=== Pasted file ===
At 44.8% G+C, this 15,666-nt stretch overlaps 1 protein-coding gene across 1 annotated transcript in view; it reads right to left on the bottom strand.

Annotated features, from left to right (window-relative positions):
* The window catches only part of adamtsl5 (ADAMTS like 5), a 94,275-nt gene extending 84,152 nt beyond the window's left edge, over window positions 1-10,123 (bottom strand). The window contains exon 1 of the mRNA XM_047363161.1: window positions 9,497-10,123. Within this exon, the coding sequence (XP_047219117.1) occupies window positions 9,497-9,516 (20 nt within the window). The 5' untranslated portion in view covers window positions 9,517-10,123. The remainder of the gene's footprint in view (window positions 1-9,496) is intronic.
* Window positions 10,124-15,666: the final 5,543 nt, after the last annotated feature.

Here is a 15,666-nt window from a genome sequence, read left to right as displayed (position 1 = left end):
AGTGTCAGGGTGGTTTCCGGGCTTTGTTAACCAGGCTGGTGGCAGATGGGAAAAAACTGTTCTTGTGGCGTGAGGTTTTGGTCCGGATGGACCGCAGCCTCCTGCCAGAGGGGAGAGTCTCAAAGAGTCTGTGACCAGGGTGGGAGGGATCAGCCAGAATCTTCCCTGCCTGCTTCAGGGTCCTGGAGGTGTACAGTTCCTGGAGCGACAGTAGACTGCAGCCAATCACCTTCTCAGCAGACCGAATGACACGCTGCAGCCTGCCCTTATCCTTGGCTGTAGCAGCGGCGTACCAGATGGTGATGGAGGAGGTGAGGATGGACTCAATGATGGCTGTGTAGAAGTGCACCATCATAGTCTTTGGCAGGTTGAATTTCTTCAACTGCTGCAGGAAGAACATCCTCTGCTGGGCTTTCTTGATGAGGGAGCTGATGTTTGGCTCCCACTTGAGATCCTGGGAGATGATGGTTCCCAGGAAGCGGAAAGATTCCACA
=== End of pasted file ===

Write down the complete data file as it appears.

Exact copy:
At 44.8% G+C, this 15,666-nt stretch overlaps 1 protein-coding gene across 1 annotated transcript in view; it reads right to left on the bottom strand.

Annotated features, from left to right (window-relative positions):
* The window catches only part of adamtsl5 (ADAMTS like 5), a 94,275-nt gene extending 84,152 nt beyond the window's left edge, over window positions 1-10,123 (bottom strand). The window contains exon 1 of the mRNA XM_047363161.1: window positions 9,497-10,123. Within this exon, the coding sequence (XP_047219117.1) occupies window positions 9,497-9,516 (20 nt within the window). The 5' untranslated portion in view covers window positions 9,517-10,123. The remainder of the gene's footprint in view (window positions 1-9,496) is intronic.
* Window positions 10,124-15,666: the final 5,543 nt, after the last annotated feature.

Here is a 15,666-nt window from a genome sequence, read left to right as displayed (position 1 = left end):
AGTGTCAGGGTGGTTTCCGGGCTTTGTTAACCAGGCTGGTGGCAGATGGGAAAAAACTGTTCTTGTGGCGTGAGGTTTTGGTCCGGATGGACCGCAGCCTCCTGCCAGAGGGGAGAGTCTCAAAGAGTCTGTGACCAGGGTGGGAGGGATCAGCCAGAATCTTCCCTGCCTGCTTCAGGGTCCTGGAGGTGTACAGTTCCTGGAGCGACAGTAGACTGCAGCCAATCACCTTCTCAGCAGACCGAATGACACGCTGCAGCCTGCCCTTATCCTTGGCTGTAGCAGCGGCGTACCAGATGGTGATGGAGGAGGTGAGGATGGACTCAATGATGGCTGTGTAGAAGTGCACCATCATAGTCTTTGGCAGGTTGAATTTCTTCAACTGCTGCAGGAAGAACATCCTCTGCTGGGCTTTCTTGATGAGGGAGCTGATGTTTGGCTCCCACTTGAGATCCTGGGAGATGATGGTTCCCAGGAAGCGGAAAGATTCCACA